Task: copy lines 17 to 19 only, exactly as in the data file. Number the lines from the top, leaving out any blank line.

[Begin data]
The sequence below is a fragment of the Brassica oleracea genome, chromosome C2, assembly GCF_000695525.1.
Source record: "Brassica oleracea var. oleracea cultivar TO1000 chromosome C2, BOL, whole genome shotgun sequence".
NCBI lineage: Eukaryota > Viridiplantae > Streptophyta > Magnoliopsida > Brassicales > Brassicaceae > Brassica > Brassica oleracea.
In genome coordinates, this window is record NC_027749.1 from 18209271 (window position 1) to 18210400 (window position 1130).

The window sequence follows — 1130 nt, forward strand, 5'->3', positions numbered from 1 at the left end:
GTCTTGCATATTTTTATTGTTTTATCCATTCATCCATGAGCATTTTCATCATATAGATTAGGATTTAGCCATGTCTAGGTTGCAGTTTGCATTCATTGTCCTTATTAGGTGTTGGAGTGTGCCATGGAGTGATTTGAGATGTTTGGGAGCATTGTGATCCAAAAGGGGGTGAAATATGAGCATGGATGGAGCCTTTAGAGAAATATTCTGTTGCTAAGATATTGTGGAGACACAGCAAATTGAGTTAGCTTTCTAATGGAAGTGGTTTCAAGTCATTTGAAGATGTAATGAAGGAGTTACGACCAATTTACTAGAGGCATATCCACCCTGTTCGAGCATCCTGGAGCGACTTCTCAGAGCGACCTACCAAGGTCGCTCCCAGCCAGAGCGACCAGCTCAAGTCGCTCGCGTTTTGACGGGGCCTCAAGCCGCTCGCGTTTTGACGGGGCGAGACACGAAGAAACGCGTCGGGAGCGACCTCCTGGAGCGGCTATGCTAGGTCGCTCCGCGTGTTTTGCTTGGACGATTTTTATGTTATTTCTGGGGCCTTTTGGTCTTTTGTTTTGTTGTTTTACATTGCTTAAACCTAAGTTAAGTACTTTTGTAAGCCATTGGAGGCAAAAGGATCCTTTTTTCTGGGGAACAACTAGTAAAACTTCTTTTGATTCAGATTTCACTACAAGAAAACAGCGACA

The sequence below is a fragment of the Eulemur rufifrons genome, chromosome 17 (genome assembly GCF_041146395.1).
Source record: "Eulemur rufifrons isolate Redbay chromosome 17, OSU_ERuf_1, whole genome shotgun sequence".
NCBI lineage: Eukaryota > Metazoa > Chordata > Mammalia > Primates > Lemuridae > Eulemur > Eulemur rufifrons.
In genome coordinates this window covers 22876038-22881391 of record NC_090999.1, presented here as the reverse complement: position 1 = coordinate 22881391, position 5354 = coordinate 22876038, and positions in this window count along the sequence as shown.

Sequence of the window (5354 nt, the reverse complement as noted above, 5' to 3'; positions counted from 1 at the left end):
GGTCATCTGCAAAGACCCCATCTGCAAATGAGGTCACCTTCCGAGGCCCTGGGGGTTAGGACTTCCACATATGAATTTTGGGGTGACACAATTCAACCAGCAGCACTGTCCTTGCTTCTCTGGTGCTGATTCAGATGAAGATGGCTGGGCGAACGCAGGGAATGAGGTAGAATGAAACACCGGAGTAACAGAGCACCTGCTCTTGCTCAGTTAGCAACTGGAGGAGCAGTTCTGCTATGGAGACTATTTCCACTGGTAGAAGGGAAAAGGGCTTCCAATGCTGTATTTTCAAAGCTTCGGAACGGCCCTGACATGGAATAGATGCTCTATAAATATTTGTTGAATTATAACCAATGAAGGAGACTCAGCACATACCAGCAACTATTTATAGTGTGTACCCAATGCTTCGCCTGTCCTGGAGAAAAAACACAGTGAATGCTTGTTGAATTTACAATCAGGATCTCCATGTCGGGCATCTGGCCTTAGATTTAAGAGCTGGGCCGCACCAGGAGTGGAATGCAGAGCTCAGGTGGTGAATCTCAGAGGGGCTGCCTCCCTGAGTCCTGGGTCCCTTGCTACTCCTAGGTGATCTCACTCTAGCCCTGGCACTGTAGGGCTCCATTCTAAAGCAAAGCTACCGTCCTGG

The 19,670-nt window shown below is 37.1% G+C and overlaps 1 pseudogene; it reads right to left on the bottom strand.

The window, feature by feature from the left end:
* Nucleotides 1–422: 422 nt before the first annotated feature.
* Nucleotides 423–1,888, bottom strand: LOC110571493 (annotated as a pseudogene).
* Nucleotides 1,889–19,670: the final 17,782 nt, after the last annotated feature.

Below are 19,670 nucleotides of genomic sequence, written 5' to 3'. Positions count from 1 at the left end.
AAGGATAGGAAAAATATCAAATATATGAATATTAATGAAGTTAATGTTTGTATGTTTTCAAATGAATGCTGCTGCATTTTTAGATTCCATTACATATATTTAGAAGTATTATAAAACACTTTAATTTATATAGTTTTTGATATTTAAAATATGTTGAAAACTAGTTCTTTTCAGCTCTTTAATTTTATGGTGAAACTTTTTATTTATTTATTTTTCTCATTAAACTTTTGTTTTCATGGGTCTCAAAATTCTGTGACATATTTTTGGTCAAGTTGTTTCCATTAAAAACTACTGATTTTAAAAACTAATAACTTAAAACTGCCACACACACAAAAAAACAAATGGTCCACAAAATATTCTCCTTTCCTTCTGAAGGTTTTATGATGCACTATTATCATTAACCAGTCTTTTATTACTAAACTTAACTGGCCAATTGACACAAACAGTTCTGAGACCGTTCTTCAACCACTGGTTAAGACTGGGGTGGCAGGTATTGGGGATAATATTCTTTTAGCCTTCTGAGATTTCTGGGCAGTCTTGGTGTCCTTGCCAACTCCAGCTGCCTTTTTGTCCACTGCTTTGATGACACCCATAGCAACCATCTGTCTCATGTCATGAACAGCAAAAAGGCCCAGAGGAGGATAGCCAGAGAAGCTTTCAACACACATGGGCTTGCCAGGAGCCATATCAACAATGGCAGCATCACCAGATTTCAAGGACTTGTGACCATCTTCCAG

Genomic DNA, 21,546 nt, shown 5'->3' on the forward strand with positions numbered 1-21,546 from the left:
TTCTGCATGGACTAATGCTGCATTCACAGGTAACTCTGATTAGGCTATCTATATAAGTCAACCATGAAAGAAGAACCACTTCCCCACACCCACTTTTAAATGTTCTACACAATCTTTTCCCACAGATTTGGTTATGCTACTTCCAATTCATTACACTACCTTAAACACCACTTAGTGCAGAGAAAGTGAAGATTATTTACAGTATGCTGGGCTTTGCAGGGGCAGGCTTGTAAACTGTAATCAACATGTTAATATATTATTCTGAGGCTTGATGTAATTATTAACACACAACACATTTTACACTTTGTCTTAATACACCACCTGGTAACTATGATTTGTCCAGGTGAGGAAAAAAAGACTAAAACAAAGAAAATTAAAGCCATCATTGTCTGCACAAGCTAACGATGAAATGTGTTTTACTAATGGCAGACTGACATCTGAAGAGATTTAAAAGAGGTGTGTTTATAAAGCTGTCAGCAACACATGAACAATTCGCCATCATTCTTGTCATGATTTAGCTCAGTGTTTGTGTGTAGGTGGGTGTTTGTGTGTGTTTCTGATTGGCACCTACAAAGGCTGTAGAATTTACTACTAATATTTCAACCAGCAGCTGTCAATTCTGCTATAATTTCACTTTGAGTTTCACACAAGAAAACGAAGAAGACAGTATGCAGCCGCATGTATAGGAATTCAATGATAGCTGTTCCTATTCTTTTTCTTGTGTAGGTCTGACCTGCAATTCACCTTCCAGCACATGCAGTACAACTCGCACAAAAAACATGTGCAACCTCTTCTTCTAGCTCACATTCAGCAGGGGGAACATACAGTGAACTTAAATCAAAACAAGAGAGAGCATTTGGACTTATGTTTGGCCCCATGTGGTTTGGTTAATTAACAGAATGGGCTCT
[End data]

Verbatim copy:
* Nucleotides 1,889–19,670: the final 17,782 nt, after the last annotated feature.

Below are 19,670 nucleotides of genomic sequence, written 5' to 3'. Positions count from 1 at the left end.
AAGGATAGGAAAAATATCAAATATATGAATATTAATGAAGTTAATGTTTGTATGTTTTCAAATGAATGCTGCTGCATTTTTAGATTCCATTACATATATTTAGAAGTATTATAAAACACTTTAATTTATATAGTTTTTGATATTTAAAATATGTTGAAAACTAGTTCTTTTCAGCTCTTTAATTTTATGGTGAAACTTTTTATTTATTTATTTTTCTCATTAAACTTTTGTTTTCATGGGTCTCAAAATTCTGTGACATATTTTTGGTCAAGTTGTTTCCATTAAAAACTACTGATTTTAAAAACTAATAACTTAAAACTGCCACACACACAAAAAAACAAATGGTCCACAAAATATTCTCCTTTCCTTCTGAAGGTTTTATGATGCACTATTATCATTAACCAGTCTTTTATTACTAAACTTAACTGGCCAATTGACACAAACAGTTCTGAGACCGTTCTTCAACCACTGGTTAAGACTGGGGTGGCAGGTATTGGGGATAATATTCTTTTAGCCTTCTGAGATTTCTGGGCAGTCTTGGTGTCCTTGCCAACTCCAGCTGCCTTTTTGTCCACTGCTTTGATGACACCCATAGCAACCATCTGTCTCATGTCATGAACAGCAAAAAGGCCCAGAGGAGGATAGCCAGAGAAGCTTTCAACACACATGGGCTTGCCAGGAGCCATATCAACAATGGCAGCATCACCAGATTTCAAGGACTTGTGACCATCTTCCAG